Last weekend I was able to take a (pleasingly short) flight up from Southampton to Edinburgh, and join in with the Mothers’ Union General Meeting. This gathering, which takes place every year, is a day of fellowship, celebration and inspiration, welcoming members and non-members from across the UK. The theme this year was ‘Faith in Action’, featuring a keynote speech from Canon Sarah Snyder, the Archbishop of Canterbury’s top advisor.
Damaris Media aims to build sustainable, mutually beneficial relationships with community groups, and it was fantastic to meet lots of people who had used and loved our Victoria & Abdul resources. The feedback we got from delegates was extremely positive and there was a real sense of buzz around the topic of our partnership, which was highlighted on the main stage as a great new venture for the Mothers’ Union team. People were impressed with the quality of the resources – and they loved the film.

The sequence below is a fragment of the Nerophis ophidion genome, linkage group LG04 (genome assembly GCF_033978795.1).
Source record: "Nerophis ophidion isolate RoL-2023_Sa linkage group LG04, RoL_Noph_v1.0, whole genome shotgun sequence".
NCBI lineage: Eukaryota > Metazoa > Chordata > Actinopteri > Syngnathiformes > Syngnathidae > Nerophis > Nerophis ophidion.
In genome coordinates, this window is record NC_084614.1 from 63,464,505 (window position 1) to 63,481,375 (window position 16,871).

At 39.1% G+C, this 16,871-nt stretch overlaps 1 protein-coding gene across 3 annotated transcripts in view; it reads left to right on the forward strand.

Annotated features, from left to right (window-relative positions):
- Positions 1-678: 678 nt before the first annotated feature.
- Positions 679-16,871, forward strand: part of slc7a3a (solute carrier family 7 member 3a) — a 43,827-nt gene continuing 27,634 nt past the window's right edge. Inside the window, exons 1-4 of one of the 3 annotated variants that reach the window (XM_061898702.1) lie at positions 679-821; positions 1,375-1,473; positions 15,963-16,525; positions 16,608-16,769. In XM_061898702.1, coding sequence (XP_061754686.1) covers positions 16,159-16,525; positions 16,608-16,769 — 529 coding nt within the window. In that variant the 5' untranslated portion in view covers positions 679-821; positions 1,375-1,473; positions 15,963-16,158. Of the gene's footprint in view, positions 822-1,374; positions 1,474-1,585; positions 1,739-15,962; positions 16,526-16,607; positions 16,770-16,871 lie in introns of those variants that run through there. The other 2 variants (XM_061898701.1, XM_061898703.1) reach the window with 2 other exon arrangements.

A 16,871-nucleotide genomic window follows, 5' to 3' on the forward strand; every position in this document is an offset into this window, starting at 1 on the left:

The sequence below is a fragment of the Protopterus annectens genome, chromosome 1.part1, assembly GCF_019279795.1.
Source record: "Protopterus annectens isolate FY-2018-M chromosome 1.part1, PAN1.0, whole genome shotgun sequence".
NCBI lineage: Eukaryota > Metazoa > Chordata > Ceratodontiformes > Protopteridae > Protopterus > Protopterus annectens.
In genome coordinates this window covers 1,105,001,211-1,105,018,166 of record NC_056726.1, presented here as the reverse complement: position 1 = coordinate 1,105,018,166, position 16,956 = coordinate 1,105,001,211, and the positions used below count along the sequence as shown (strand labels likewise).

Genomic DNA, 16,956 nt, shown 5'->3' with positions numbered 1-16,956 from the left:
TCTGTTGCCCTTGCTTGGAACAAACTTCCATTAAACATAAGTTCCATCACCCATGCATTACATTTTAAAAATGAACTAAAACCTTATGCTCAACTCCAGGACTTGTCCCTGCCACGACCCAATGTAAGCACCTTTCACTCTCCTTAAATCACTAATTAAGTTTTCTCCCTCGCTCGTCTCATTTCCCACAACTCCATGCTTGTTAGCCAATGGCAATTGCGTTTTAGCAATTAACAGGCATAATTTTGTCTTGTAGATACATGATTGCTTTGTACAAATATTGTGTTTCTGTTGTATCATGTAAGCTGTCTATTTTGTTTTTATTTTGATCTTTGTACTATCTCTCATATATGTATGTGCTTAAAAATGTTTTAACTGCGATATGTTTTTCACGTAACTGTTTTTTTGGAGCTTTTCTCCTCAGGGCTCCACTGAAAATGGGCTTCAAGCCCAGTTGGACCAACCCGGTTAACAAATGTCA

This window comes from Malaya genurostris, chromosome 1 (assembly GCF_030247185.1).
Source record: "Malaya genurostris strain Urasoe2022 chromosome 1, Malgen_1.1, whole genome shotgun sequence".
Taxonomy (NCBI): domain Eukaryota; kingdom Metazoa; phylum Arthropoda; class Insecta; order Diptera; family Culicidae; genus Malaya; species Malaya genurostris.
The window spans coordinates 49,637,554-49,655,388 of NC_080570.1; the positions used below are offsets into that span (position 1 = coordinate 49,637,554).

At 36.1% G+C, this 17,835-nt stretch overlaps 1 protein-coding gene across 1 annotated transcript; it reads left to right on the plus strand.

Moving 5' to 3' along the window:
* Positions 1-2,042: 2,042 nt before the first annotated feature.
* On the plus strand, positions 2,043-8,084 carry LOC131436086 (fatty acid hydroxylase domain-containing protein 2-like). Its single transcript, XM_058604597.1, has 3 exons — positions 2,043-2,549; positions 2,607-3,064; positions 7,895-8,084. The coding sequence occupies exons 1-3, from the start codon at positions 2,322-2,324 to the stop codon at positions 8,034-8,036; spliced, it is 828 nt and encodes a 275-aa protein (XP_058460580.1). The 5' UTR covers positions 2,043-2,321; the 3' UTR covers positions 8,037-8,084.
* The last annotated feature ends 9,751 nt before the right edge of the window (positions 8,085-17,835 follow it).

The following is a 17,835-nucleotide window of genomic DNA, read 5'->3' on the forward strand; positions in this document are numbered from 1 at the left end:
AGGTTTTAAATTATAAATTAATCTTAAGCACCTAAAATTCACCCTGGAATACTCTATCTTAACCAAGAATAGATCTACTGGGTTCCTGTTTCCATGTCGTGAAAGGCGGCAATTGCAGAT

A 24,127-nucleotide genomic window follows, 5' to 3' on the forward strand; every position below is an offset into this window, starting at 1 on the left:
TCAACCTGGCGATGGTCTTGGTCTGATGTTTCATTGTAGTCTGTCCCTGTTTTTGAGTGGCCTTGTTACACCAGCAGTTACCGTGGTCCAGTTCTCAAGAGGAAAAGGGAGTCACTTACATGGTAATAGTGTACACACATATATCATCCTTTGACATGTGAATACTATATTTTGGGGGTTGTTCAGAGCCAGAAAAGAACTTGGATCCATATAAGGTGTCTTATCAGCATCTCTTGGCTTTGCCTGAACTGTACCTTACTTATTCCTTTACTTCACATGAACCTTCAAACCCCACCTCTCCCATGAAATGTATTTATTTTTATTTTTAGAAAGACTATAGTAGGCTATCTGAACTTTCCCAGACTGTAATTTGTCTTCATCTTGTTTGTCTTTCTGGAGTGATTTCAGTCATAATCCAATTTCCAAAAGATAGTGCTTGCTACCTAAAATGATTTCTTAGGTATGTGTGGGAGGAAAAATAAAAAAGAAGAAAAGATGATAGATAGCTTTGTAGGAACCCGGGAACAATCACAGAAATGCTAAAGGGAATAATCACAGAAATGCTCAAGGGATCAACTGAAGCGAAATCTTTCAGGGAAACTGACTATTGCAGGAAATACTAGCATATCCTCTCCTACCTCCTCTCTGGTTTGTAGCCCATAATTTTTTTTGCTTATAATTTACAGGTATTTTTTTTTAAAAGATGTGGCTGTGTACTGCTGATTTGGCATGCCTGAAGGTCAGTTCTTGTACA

‘We had a wonderful branch outing to see the film; Our members all thoroughly enjoyed it.’ – North Yorkshire branch
I heard countless stories of groups seeing and enjoying the film together – there was even a group of delegates going to see the movie that evening in Edinburgh! Others had left their branches strict instructions to see the movie over the weekend so that they could use our Companion Booklet at next week’s branch meeting.
I left the gathering feeling hugely encouraged about the impact of what we do: our work with Mothers’ Union is a prime example of how our partnerships work. The film company covers the costs, Damaris Media works with the community group’s central body – and as a result, local groups get a valued opportunity. Everyone’s a winner!